For those of us who work in IT, one of the biggest aspects of our job is making sure our users have an easy experience when it comes to using the network. Our main goal is to make it easier for them to carry out their daily tasks by providing them a solid technological foundation. At some point, though, we inevitably end up doing something or giving them access because it’s easier on us. That’s where we get into trouble.
During almost every security assessment we have done, we find that there are things in place that are very much a “you should know better” situation. One of the biggest examples is password policies. We very often go into a network and find that there is either a very lax policy in place, or none at all. When we bring it to the attention of the IT department, their response is very often, “It made our users mad to have a strong password, so we turned it off.” This, as we all should know, is unacceptable. Yes, it’s sometimes frustrating to have to remember a complex password. In a perfect world we wouldn’t need passwords at all, because everyone would be trustworthy. Unfortunately, we have to be realistic. We don’t implement strong passwords because we enjoy making our users work harder. We do it to protect them, and to protect our network.
When we are presented with the response that it made the users upset, I think of it like this: Did your mom ever give you a choice of eating fruit and vegetables? Most likely not. She knew you didn’t like it, and she probably didn’t want to force you to do it, but she also knew that eating those fruits and vegetables was better for you. She had the authority, and you obeyed. Working in IT is no different. When it comes to the network, you are the parent. Don’t do things because it’s easier on your users if it means sacrificing the security of your network. If you do, you’ll end up with a network full of cavities.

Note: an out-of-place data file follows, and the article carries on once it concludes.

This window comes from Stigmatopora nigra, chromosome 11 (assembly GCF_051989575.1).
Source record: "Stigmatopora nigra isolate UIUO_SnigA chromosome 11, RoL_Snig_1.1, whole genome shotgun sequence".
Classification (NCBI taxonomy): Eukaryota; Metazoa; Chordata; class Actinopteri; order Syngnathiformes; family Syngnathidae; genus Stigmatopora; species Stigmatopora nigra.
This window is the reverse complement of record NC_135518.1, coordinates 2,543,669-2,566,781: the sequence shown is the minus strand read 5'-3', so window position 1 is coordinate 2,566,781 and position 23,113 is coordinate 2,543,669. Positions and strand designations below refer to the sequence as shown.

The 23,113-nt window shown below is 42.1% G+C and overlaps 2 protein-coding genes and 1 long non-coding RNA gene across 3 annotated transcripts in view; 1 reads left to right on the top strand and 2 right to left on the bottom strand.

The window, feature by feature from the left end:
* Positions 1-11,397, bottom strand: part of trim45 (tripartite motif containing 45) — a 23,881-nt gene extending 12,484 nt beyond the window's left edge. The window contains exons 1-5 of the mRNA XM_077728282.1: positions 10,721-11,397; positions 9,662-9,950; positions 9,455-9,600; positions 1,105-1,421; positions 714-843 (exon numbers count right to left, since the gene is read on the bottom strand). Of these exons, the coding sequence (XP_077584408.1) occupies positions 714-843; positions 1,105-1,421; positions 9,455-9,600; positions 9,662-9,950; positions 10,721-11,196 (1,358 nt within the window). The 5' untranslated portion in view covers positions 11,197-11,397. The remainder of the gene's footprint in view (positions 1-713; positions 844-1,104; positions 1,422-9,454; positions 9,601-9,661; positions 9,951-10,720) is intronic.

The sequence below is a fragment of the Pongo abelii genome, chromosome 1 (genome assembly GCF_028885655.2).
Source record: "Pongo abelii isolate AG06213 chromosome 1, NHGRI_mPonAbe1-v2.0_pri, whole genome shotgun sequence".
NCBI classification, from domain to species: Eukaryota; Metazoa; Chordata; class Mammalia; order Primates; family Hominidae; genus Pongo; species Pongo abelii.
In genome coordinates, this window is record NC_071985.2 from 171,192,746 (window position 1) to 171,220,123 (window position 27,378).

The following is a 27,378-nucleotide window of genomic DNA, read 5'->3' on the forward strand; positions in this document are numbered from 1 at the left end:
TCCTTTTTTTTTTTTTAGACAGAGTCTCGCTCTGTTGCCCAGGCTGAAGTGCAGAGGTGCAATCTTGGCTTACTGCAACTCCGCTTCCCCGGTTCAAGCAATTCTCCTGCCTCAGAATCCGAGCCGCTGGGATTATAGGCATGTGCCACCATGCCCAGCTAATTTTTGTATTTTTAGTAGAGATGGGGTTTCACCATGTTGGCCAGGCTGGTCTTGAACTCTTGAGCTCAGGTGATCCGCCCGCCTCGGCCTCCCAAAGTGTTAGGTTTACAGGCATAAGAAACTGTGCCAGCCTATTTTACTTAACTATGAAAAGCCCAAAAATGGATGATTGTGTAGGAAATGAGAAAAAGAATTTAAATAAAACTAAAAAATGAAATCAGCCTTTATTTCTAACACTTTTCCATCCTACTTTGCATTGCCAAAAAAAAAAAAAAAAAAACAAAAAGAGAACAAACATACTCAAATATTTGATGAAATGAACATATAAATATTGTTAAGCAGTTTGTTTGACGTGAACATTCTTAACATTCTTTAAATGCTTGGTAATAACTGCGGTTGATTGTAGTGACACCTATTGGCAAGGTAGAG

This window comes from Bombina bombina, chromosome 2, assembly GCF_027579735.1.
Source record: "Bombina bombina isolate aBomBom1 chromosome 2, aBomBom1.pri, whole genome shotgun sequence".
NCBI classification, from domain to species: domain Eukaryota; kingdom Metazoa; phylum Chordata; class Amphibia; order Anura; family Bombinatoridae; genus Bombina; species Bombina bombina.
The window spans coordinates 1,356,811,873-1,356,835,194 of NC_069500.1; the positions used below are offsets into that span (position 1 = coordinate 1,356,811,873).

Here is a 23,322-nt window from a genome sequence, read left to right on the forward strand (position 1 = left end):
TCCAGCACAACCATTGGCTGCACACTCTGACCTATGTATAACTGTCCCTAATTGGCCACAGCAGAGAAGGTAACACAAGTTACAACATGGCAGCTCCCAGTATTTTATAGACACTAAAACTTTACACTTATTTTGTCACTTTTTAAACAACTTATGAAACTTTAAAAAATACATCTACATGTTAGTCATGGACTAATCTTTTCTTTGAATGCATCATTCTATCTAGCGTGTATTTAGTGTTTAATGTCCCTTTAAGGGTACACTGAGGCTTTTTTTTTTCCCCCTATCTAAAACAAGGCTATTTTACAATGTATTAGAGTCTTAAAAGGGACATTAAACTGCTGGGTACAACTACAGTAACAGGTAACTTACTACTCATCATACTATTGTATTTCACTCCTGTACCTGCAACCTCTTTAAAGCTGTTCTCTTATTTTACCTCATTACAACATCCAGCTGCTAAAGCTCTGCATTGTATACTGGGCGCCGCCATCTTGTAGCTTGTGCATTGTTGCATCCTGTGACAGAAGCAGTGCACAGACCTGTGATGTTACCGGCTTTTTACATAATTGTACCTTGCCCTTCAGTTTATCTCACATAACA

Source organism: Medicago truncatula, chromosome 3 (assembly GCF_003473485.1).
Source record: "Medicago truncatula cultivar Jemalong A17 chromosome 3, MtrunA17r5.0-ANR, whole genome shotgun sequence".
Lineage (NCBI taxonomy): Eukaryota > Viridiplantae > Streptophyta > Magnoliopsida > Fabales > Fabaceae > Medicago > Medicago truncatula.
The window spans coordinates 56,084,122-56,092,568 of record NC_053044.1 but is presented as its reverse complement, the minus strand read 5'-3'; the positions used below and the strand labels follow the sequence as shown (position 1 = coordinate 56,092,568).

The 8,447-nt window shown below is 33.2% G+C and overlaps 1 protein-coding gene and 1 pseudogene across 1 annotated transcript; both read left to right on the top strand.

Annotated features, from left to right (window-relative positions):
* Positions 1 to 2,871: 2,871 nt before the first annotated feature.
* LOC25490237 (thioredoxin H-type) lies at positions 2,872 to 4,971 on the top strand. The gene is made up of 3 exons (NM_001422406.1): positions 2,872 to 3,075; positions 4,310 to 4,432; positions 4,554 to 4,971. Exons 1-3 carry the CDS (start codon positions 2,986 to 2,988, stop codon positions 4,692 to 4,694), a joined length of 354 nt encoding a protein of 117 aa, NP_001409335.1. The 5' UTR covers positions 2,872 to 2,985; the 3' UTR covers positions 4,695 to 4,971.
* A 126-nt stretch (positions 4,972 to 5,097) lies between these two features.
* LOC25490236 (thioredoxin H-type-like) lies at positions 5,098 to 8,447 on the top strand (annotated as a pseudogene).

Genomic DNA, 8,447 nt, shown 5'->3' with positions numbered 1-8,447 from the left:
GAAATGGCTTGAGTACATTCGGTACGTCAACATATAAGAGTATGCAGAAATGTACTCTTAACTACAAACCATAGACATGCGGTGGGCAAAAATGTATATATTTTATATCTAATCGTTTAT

There is no silver bullet. Go slow and diligent and you will win the cyber security war.
There was recently a severe ransomware threat that was identified called "Locky." It is currently making its rounds through networks causing severe damage. If you aren't familiar with ransomware, this is a type of infection on your network that locks your files and holds them for ransom until you pay the attackers.
Unfortunately there's no "magic wand" in regards to ransomware. If this or another type of ransomware infects your network, your best course of action is restoring from a backup. That being said, we all hope it never happens in the first place. Of course, to prevent it, we have to take measures to do so.
One of the things that will be of the greatest benefit to you is to ensure that your firewall is configured to scan for viruses and malware. These features usually work based on signatures that are downloaded to your firewall. The point of antivirus on your device is to prevent harmful content from coming in before it ever gets to your users' computers. (As a side note, having AV on your firewall doesn't mean you can get away with not having AV on your computers. You need both to be fully protected.)
The second greatest benefit is to have an APT blocking service or feature on your firewall. APTs, or Advanced Persistent Threats, are zero-day exploits that haven't yet been identified, but that are still just as harmful. An APT blocking service is designed to run this potentially malicious content in a simulated environment to see what the possible impact would be. It should then alert you if the connection was found to be harmful.